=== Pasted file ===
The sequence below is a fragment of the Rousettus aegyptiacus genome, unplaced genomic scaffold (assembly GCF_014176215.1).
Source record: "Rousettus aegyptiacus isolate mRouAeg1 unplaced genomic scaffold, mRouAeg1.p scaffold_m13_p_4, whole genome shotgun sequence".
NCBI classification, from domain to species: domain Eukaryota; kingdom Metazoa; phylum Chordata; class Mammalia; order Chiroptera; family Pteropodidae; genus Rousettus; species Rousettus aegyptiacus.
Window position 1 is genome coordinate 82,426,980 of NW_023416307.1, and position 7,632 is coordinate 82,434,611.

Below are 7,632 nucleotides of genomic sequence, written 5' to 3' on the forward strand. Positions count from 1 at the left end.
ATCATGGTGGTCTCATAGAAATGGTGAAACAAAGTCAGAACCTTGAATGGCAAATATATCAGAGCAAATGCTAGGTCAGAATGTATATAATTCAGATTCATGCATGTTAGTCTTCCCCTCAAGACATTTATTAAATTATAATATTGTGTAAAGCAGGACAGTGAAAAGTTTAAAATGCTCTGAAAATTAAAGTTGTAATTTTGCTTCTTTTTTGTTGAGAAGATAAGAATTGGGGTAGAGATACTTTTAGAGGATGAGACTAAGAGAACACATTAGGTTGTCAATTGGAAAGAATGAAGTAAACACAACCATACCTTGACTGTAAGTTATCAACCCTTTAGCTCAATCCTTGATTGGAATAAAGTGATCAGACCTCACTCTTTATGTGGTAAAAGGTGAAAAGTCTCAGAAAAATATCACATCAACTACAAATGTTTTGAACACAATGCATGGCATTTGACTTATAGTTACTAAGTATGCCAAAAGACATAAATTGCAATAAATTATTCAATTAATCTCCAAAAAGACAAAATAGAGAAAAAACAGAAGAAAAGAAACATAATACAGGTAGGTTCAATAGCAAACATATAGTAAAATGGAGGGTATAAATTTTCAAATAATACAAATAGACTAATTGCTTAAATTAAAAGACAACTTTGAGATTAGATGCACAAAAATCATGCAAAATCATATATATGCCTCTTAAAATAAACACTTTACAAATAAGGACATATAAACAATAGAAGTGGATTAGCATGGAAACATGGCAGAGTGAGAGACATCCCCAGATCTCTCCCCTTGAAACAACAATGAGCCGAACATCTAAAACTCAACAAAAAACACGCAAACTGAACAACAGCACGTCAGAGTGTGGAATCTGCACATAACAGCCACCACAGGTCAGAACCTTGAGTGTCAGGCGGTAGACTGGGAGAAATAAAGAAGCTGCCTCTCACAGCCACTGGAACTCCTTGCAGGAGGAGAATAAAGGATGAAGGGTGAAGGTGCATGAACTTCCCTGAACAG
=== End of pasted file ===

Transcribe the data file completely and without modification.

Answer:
The sequence below is a fragment of the Rousettus aegyptiacus genome, unplaced genomic scaffold (assembly GCF_014176215.1).
Source record: "Rousettus aegyptiacus isolate mRouAeg1 unplaced genomic scaffold, mRouAeg1.p scaffold_m13_p_4, whole genome shotgun sequence".
NCBI classification, from domain to species: domain Eukaryota; kingdom Metazoa; phylum Chordata; class Mammalia; order Chiroptera; family Pteropodidae; genus Rousettus; species Rousettus aegyptiacus.
Window position 1 is genome coordinate 82,426,980 of NW_023416307.1, and position 7,632 is coordinate 82,434,611.

Below are 7,632 nucleotides of genomic sequence, written 5' to 3' on the forward strand. Positions count from 1 at the left end.
ATCATGGTGGTCTCATAGAAATGGTGAAACAAAGTCAGAACCTTGAATGGCAAATATATCAGAGCAAATGCTAGGTCAGAATGTATATAATTCAGATTCATGCATGTTAGTCTTCCCCTCAAGACATTTATTAAATTATAATATTGTGTAAAGCAGGACAGTGAAAAGTTTAAAATGCTCTGAAAATTAAAGTTGTAATTTTGCTTCTTTTTTGTTGAGAAGATAAGAATTGGGGTAGAGATACTTTTAGAGGATGAGACTAAGAGAACACATTAGGTTGTCAATTGGAAAGAATGAAGTAAACACAACCATACCTTGACTGTAAGTTATCAACCCTTTAGCTCAATCCTTGATTGGAATAAAGTGATCAGACCTCACTCTTTATGTGGTAAAAGGTGAAAAGTCTCAGAAAAATATCACATCAACTACAAATGTTTTGAACACAATGCATGGCATTTGACTTATAGTTACTAAGTATGCCAAAAGACATAAATTGCAATAAATTATTCAATTAATCTCCAAAAAGACAAAATAGAGAAAAAACAGAAGAAAAGAAACATAATACAGGTAGGTTCAATAGCAAACATATAGTAAAATGGAGGGTATAAATTTTCAAATAATACAAATAGACTAATTGCTTAAATTAAAAGACAACTTTGAGATTAGATGCACAAAAATCATGCAAAATCATATATATGCCTCTTAAAATAAACACTTTACAAATAAGGACATATAAACAATAGAAGTGGATTAGCATGGAAACATGGCAGAGTGAGAGACATCCCCAGATCTCTCCCCTTGAAACAACAATGAGCCGAACATCTAAAACTCAACAAAAAACACGCAAACTGAACAACAGCACGTCAGAGTGTGGAATCTGCACATAACAGCCACCACAGGTCAGAACCTTGAGTGTCAGGCGGTAGACTGGGAGAAATAAAGAAGCTGCCTCTCACAGCCACTGGAACTCCTTGCAGGAGGAGAATAAAGGATGAAGGGTGAAGGTGCATGAACTTCCCTGAACAG